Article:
A group of people that meet to support trans identifying people by sharing stories and offering assistance in navigating barriers faced by trans people.
The Education on Queer Issues Project (EQuIP) is a student-run organization which aims to create a safe environment for individuals on Queen’s campus and in Kingston of all sexual/romantic orientations and gender identities. The EQuIP drop-in space and lending library is located on Queen’s Campus, in room 342 of the JDUC between 12:00 pm and 5:00 pm, Monday through Friday.
The Levana Gender Advocacy Centre is a student-funded Queen’s University organization committed to creating and nurturing a radical community of Kingston students and residents through anti-oppressive practice. LGAC organizes programming to challenge systemic oppression, provides confidential resource referrals, and supports local feminist and gender organizations.
Queer Film Festival hosted annually in Kingston since 1999.
Four Directions Indigenous Centre strives to be a home away from home for Indigenous students and a site of information and support for the broader Queen’s community. It is a hub of activity and they welcome and encourage everyone to drop in and learn about the supports and services available.
Indigenous Futures in Engineering at Queen’s University is committed to increasing the number of Indigenous engineers in Canada. They offer campus student support for students at Queen’s University.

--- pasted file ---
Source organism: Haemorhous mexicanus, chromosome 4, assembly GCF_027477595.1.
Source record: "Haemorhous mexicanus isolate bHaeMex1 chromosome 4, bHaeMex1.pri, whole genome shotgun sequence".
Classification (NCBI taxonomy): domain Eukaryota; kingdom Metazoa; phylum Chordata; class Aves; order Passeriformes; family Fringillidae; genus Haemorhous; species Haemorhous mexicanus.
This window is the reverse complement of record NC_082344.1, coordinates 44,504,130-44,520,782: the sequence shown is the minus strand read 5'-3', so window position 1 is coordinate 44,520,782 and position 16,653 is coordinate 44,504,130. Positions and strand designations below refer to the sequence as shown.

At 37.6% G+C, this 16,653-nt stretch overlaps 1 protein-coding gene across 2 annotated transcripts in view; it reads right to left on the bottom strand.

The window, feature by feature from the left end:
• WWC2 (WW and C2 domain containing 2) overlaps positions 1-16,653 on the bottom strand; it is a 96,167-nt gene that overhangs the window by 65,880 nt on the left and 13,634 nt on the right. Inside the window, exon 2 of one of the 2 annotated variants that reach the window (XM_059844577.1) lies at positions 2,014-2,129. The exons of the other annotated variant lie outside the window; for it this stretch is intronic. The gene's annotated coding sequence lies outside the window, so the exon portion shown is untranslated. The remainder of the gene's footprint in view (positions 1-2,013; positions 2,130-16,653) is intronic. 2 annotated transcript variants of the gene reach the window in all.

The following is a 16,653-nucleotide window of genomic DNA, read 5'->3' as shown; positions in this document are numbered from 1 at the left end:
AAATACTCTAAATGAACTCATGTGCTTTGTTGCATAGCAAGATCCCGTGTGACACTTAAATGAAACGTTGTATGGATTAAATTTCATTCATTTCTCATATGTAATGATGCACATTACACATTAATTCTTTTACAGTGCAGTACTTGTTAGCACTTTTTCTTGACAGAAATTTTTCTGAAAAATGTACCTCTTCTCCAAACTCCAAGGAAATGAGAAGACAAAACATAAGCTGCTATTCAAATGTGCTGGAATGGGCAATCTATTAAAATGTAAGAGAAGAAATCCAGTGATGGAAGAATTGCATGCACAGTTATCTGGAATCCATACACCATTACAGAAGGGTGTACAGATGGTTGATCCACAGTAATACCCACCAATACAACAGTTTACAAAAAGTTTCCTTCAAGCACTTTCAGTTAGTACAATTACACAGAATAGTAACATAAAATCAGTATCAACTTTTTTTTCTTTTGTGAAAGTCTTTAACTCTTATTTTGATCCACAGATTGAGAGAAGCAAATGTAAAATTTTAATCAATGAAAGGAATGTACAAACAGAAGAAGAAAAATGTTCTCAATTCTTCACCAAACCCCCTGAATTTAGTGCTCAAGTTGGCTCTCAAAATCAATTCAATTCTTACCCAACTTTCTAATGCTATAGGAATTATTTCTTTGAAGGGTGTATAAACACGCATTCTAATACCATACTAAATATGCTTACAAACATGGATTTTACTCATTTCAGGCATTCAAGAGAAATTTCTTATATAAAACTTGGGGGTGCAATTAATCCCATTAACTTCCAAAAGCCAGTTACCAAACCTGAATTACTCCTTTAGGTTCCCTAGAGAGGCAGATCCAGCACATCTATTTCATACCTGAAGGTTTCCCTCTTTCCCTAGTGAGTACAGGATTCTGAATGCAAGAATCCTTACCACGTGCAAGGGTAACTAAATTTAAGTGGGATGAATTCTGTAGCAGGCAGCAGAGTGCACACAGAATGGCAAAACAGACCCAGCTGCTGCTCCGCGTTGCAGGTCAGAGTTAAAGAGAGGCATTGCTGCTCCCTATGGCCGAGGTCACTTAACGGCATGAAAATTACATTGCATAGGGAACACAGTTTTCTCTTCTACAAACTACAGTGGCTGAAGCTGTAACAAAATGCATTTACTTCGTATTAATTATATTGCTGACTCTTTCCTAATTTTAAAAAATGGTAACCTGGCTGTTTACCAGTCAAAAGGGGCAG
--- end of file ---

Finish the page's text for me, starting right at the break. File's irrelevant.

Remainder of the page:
The American Indian Science and Engineering Society offers STEM-focused programming such as conferences, hackathons, scholarships, internships, professional development and career resources, and leadership development summits.
Network for Aboriginal peoples in Kingston.
The engineering faculty’s International Student Program Advisor helps international students with their transition and experience at Queen’s. They are open to all Engineering international students for a chat if they feel they need support in their academics, socializing, wellness and so on. Please contact them at: engineering.intladviso[email protected] or visit the linked webpage.
Queen’s International Student Centre offers support for students in terms of the logistics of being a student in Canada and also organizes a variety of social activities for international students.
Bursaries are available throughout the year for any Engineering or Engineering Society related event or item. If you have any questions about the bursary process please contact [email protected]